Led by its Chair and Mayor of London Sadiq Khan, C40 is bringing a large and geographically diverse mayoral delegation to make an indelible mark in New York this week. By presenting a compelling case for the elimination of fossil fuels, C40 mayors are underscoring the transformative influence of city-led climate actions around the world. A select group of C40 mayors will address the UN Climate Ambition Summit on 20 September and engage in discussions with world leaders on the fringes of the 78th session of the UN General Assembly.

C40 Chair and Mayor of London Sadiq Khan said: “I am proud to stand alongside fellow global Mayors at the UN Climate Ambition Summit. London and other cities around the world are leading the way when it comes to taking bold climate action. We need to end our reliance on fossil fuels and usher in a new era of clean, affordable energy.  I am honoured to be speaking during the United Nations General Assembly about climate change, the biggest global threat we face today. The evidence is clear: our cities are engines of progress, generating more than 14 million green jobs and cutting fossil fuel consumption by half within a decade. Now we need national governments to step up too and deliver on the promises they have made to tackle the climate crisis.”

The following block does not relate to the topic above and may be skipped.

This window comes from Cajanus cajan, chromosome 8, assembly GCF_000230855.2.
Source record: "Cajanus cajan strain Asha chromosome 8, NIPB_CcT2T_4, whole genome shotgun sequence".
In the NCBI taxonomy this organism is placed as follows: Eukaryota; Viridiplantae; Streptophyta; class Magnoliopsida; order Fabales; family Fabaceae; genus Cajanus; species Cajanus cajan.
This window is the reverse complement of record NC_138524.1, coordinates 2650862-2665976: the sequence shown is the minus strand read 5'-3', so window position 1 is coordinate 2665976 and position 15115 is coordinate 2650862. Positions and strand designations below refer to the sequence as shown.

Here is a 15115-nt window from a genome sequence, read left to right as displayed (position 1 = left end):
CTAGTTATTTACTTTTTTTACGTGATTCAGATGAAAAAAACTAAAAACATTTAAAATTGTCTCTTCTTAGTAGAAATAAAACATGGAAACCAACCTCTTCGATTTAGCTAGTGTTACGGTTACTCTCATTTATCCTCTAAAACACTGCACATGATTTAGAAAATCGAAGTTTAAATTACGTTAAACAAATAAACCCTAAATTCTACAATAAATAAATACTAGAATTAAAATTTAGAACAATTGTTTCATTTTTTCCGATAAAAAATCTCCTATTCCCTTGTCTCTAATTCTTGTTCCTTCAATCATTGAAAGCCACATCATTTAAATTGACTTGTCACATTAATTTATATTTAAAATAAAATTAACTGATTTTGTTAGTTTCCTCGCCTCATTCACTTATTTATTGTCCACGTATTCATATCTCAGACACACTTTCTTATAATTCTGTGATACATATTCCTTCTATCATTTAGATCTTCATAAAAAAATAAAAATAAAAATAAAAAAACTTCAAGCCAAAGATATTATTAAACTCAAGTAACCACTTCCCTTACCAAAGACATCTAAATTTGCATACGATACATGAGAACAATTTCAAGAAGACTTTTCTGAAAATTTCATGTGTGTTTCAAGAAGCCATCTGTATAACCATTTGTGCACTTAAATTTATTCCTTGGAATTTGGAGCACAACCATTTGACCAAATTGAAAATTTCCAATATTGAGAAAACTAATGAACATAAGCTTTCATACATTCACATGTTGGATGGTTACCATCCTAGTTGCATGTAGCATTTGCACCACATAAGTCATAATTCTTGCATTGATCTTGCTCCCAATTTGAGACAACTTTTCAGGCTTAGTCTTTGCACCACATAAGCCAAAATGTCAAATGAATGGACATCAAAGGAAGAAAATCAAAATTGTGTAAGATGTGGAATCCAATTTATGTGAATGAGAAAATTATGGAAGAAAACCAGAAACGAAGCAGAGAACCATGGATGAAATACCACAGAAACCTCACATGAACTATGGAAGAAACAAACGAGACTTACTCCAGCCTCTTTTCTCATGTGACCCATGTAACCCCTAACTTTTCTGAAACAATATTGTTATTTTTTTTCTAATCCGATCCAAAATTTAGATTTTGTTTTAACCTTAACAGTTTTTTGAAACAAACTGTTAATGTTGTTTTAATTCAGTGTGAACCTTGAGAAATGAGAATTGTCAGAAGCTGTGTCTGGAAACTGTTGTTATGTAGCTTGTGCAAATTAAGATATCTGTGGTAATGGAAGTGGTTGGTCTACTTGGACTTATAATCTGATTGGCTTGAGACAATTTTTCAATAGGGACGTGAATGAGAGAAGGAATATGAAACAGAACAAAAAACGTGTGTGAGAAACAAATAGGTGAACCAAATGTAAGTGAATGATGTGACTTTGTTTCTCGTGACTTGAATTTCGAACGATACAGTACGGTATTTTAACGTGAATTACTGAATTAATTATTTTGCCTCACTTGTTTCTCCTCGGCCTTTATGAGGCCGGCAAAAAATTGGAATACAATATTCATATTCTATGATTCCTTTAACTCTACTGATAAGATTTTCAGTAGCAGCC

Milan Mayor Giuseppe Sala said: “As the level of government closest to citizens, cities are States’ best allies in building a fossil-fuel free future. City residents ask for viable responses to current challenges – from the energy crisis to the cost of living –  that must not turn out to be false solutions tying us to polluting models. By working together, local and national authorities can boost the implementation of forward-looking policies that generate multiple benefits, including carbon emissions’ reduction, the creation of good green jobs, the elimination of energy poverty and the protection of health. I am hopeful that the participation of global mayors in the UN Climate Ambition Summit be a further step towards a closer meaningful cooperation at all levels of government.”